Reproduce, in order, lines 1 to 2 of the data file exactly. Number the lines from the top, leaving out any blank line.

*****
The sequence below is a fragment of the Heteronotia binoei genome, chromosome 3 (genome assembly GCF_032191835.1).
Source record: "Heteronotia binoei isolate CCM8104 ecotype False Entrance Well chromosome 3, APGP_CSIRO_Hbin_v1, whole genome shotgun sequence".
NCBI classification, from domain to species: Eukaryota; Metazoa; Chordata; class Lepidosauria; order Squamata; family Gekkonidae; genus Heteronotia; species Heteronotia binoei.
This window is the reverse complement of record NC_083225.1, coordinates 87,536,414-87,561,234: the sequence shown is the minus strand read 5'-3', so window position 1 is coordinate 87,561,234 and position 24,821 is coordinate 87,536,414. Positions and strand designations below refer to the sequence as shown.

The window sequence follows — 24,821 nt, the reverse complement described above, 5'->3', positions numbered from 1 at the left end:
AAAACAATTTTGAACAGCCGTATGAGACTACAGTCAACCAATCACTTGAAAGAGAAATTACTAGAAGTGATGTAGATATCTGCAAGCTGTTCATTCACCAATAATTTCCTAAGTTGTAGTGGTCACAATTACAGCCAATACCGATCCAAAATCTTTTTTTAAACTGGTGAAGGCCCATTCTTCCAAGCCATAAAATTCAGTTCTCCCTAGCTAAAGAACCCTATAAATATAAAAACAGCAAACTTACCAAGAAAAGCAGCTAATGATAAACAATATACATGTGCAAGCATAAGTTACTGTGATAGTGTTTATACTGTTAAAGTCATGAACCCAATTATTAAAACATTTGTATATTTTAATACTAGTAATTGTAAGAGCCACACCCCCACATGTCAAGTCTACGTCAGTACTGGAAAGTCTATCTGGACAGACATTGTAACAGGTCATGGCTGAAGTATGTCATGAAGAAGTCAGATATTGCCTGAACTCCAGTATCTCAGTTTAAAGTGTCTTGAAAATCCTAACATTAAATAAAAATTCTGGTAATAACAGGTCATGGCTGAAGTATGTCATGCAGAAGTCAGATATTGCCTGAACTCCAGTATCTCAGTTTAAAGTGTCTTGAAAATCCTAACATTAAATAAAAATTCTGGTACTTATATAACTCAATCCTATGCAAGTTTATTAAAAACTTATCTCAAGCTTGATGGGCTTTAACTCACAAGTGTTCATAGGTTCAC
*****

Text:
The sequence below is a fragment of the Heteronotia binoei genome, chromosome 3 (genome assembly GCF_032191835.1).
Source record: "Heteronotia binoei isolate CCM8104 ecotype False Entrance Well chromosome 3, APGP_CSIRO_Hbin_v1, whole genome shotgun sequence".